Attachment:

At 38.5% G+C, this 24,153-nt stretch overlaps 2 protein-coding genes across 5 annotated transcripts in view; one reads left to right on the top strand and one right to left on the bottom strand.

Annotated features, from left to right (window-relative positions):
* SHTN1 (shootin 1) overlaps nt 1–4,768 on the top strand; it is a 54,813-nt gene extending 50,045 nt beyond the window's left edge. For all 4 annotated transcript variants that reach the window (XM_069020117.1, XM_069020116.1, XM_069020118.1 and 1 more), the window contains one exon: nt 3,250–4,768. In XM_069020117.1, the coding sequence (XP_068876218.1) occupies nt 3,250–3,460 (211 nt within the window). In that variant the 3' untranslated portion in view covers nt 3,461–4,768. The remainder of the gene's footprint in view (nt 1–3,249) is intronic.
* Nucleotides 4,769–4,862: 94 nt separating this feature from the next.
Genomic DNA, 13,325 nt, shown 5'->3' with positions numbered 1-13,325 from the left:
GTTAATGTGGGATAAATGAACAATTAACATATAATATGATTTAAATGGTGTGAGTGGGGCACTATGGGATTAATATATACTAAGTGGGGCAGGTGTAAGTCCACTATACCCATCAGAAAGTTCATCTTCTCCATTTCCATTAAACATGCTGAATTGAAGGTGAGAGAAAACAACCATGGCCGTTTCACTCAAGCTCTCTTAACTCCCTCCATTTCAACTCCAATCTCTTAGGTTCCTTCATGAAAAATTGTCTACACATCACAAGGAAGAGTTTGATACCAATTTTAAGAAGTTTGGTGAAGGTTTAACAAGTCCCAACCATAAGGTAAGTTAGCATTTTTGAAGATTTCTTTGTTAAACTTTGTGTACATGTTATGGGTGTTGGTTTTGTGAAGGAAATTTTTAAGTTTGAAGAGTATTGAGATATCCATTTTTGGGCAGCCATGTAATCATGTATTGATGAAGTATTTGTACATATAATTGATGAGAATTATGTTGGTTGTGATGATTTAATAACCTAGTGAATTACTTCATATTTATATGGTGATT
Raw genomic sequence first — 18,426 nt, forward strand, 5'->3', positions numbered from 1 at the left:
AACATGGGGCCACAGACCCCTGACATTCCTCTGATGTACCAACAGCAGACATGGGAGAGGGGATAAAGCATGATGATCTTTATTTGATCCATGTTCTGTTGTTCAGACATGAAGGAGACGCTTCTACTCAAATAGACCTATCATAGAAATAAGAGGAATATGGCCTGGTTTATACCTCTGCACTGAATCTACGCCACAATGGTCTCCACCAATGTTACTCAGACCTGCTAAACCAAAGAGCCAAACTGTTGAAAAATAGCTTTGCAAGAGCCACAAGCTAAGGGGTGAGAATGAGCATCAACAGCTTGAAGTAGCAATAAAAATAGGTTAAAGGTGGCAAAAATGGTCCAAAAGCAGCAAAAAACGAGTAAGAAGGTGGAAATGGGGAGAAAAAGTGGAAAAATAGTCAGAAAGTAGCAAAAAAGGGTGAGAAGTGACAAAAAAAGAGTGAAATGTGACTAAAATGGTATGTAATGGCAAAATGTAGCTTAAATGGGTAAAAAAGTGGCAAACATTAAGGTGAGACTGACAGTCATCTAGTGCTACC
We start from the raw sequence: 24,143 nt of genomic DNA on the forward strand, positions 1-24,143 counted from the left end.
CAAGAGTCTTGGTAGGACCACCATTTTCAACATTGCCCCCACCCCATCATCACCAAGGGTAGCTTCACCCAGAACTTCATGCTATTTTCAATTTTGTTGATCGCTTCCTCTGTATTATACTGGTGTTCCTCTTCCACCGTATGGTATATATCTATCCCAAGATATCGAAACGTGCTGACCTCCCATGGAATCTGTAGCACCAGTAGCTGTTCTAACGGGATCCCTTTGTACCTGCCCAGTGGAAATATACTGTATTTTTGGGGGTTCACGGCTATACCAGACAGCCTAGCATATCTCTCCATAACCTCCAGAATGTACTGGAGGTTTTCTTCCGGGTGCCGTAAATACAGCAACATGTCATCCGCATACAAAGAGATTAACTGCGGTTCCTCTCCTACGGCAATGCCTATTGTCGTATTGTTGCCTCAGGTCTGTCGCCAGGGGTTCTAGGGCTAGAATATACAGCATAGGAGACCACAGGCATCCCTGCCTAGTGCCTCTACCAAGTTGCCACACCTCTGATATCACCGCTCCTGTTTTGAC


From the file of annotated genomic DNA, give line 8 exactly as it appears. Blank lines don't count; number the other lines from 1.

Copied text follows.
AACATGGGGCCACAGACCCCTGACATTCCTCTGATGTACCAACAGCAGACATGGGAGAGGGGATAAAGCATGATGATCTTTATTTGATCCATGTTCTGTTGTTCAGACATGAAGGAGACGCTTCTACTCAAATAGACCTATCATAGAAATAAGAGGAATATGGCCTGGTTTATACCTCTGCACTGAATCTACGCCACAATGGTCTCCACCAATGTTACTCAGACCTGCTAAACCAAAGAGCCAAACTGTTGAAAAATAGCTTTGCAAGAGCCACAAGCTAAGGGGTGAGAATGAGCATCAACAGCTTGAAGTAGCAATAAAAATAGGTTAAAGGTGGCAAAAATGGTCCAAAAGCAGCAAAAAACGAGTAAGAAGGTGGAAATGGGGAGAAAAAGTGGAAAAATAGTCAGAAAGTAGCAAAAAAGGGTGAGAAGTGACAAAAAAAGAGTGAAATGTGACTAAAATGGTATGTAATGGCAAAATGTAGCTTAAATGGGTAAAAAAGTGGCAAACATTAAGGTGAGACTGACAGTCATCTAGTGCTACC